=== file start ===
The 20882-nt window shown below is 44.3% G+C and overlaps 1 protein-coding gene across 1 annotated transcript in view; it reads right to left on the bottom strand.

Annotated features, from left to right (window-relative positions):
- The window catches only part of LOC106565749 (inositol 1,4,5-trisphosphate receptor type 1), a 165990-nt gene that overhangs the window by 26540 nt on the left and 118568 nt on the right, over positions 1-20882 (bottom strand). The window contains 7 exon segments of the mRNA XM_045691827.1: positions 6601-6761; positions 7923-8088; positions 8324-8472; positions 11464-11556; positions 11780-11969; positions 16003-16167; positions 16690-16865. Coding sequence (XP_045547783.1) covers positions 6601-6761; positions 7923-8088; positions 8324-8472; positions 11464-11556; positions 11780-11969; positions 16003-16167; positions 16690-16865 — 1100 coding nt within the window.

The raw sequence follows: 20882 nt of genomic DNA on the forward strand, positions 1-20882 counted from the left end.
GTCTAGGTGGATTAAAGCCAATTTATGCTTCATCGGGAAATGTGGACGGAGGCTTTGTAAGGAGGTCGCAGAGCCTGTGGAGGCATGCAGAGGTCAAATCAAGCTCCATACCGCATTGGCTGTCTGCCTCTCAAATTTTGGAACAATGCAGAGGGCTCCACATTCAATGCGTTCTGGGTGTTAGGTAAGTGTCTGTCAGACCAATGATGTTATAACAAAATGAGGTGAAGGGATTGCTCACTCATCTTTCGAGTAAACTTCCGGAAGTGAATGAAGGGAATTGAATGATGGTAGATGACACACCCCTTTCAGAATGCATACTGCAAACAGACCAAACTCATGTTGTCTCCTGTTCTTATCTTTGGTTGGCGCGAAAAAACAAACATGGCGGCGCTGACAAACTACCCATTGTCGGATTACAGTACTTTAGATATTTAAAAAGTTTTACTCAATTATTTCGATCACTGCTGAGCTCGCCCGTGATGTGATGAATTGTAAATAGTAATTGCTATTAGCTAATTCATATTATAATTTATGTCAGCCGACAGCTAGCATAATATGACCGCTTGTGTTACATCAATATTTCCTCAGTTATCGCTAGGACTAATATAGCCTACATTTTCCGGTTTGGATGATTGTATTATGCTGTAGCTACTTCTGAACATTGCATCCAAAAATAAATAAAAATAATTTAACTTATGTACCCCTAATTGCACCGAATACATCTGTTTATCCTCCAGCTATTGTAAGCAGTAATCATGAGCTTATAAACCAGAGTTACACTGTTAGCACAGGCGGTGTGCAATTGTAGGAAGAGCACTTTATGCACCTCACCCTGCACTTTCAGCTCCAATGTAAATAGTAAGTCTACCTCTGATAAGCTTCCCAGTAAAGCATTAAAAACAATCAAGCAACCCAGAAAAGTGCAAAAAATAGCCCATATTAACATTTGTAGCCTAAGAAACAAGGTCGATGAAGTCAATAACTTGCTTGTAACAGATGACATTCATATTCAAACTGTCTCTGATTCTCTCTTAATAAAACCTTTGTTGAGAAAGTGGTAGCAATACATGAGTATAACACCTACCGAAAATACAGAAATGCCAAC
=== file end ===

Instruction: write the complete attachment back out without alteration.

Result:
The 20882-nt window shown below is 44.3% G+C and overlaps 1 protein-coding gene across 1 annotated transcript in view; it reads right to left on the bottom strand.

Annotated features, from left to right (window-relative positions):
- The window catches only part of LOC106565749 (inositol 1,4,5-trisphosphate receptor type 1), a 165990-nt gene that overhangs the window by 26540 nt on the left and 118568 nt on the right, over positions 1-20882 (bottom strand). The window contains 7 exon segments of the mRNA XM_045691827.1: positions 6601-6761; positions 7923-8088; positions 8324-8472; positions 11464-11556; positions 11780-11969; positions 16003-16167; positions 16690-16865. Coding sequence (XP_045547783.1) covers positions 6601-6761; positions 7923-8088; positions 8324-8472; positions 11464-11556; positions 11780-11969; positions 16003-16167; positions 16690-16865 — 1100 coding nt within the window.

The raw sequence follows: 20882 nt of genomic DNA on the forward strand, positions 1-20882 counted from the left end.
GTCTAGGTGGATTAAAGCCAATTTATGCTTCATCGGGAAATGTGGACGGAGGCTTTGTAAGGAGGTCGCAGAGCCTGTGGAGGCATGCAGAGGTCAAATCAAGCTCCATACCGCATTGGCTGTCTGCCTCTCAAATTTTGGAACAATGCAGAGGGCTCCACATTCAATGCGTTCTGGGTGTTAGGTAAGTGTCTGTCAGACCAATGATGTTATAACAAAATGAGGTGAAGGGATTGCTCACTCATCTTTCGAGTAAACTTCCGGAAGTGAATGAAGGGAATTGAATGATGGTAGATGACACACCCCTTTCAGAATGCATACTGCAAACAGACCAAACTCATGTTGTCTCCTGTTCTTATCTTTGGTTGGCGCGAAAAAACAAACATGGCGGCGCTGACAAACTACCCATTGTCGGATTACAGTACTTTAGATATTTAAAAAGTTTTACTCAATTATTTCGATCACTGCTGAGCTCGCCCGTGATGTGATGAATTGTAAATAGTAATTGCTATTAGCTAATTCATATTATAATTTATGTCAGCCGACAGCTAGCATAATATGACCGCTTGTGTTACATCAATATTTCCTCAGTTATCGCTAGGACTAATATAGCCTACATTTTCCGGTTTGGATGATTGTATTATGCTGTAGCTACTTCTGAACATTGCATCCAAAAATAAATAAAAATAATTTAACTTATGTACCCCTAATTGCACCGAATACATCTGTTTATCCTCCAGCTATTGTAAGCAGTAATCATGAGCTTATAAACCAGAGTTACACTGTTAGCACAGGCGGTGTGCAATTGTAGGAAGAGCACTTTATGCACCTCACCCTGCACTTTCAGCTCCAATGTAAATAGTAAGTCTACCTCTGATAAGCTTCCCAGTAAAGCATTAAAAACAATCAAGCAACCCAGAAAAGTGCAAAAAATAGCCCATATTAACATTTGTAGCCTAAGAAACAAGGTCGATGAAGTCAATAACTTGCTTGTAACAGATGACATTCATATTCAAACTGTCTCTGATTCTCTCTTAATAAAACCTTTGTTGAGAAAGTGGTAGCAATACATGAGTATAACACCTACCGAAAATACAGAAATGCCAAC